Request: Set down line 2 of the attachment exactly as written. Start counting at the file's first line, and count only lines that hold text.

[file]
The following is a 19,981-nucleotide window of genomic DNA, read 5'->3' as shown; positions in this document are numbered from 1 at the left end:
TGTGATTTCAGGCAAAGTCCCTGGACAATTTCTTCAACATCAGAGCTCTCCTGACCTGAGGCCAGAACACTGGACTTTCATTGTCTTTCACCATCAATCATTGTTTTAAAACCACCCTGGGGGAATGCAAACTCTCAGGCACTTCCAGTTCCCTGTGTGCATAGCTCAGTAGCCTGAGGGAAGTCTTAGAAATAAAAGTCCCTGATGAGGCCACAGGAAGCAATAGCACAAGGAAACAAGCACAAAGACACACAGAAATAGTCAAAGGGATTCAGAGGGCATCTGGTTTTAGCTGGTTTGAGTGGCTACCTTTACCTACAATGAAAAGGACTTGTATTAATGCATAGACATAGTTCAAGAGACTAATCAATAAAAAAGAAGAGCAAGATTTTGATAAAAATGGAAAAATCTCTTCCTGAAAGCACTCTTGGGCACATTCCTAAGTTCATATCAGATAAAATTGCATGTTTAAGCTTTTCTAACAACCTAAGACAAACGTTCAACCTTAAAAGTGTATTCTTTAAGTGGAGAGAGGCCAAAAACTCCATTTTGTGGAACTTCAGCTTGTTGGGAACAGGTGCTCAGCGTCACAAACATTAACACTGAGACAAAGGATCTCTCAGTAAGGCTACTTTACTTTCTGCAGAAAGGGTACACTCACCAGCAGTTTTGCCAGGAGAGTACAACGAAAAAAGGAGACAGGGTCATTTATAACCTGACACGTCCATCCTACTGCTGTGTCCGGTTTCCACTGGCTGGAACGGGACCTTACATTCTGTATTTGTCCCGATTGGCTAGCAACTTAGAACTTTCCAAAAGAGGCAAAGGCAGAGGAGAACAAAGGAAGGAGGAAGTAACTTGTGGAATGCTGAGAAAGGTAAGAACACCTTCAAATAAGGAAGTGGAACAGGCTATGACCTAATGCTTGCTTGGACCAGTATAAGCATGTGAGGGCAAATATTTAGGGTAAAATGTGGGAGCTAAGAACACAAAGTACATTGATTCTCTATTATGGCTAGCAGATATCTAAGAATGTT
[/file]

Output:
TGTGATTTCAGGCAAAGTCCCTGGACAATTTCTTCAACATCAGAGCTCTCCTGACCTGAGGCCAGAACACTGGACTTTCATTGTCTTTCACCATCAATCATTGTTTTAAAACCACCCTGGGGGAATGCAAACTCTCAGGCACTTCCAGTTCCCTGTGTGCATAGCTCAGTAGCCTGAGGGAAGTCTTAGAAATAAAAGTCCCTGATGAGGCCACAGGAAGCAATAGCACAAGGAAACAAGCACAAAGACACACAGAAATAGTCAAAGGGATTCAGAGGGCATCTGGTTTTAGCTGGTTTGAGTGGCTACCTTTACCTACAATGAAAAGGACTTGTATTAATGCATAGACATAGTTCAAGAGACTAATCAATAAAAAAGAAGAGCAAGATTTTGATAAAAATGGAAAAATCTCTTCCTGAAAGCACTCTTGGGCACATTCCTAAGTTCATATCAGATAAAATTGCATGTTTAAGCTTTTCTAACAACCTAAGACAAACGTTCAACCTTAAAAGTGTATTCTTTAAGTGGAGAGAGGCCAAAAACTCCATTTTGTGGAACTTCAGCTTGTTGGGAACAGGTGCTCAGCGTCACAAACATTAACACTGAGACAAAGGATCTCTCAGTAAGGCTACTTTACTTTCTGCAGAAAGGGTACACTCACCAGCAGTTTTGCCAGGAGAGTACAACGAAAAAAGGAGACAGGGTCATTTATAACCTGACACGTCCATCCTACTGCTGTGTCCGGTTTCCACTGGCTGGAACGGGACCTTACATTCTGTATTTGTCCCGATTGGCTAGCAACTTAGAACTTTCCAAAAGAGGCAAAGGCAGAGGAGAACAAAGGAAGGAGGAAGTAACTTGTGGAATGCTGAGAAAGGTAAGAACACCTTCAAATAAGGAAGTGGAACAGGCTATGACCTAATGCTTGCTTGGACCAGTATAAGCATGTGAGGGCAAATATTTAGGGTAAAATGTGGGAGCTAAGAACACAAAGTACATTGATTCTCTATTATGGCTAGCAGATATCTAAGAATGTT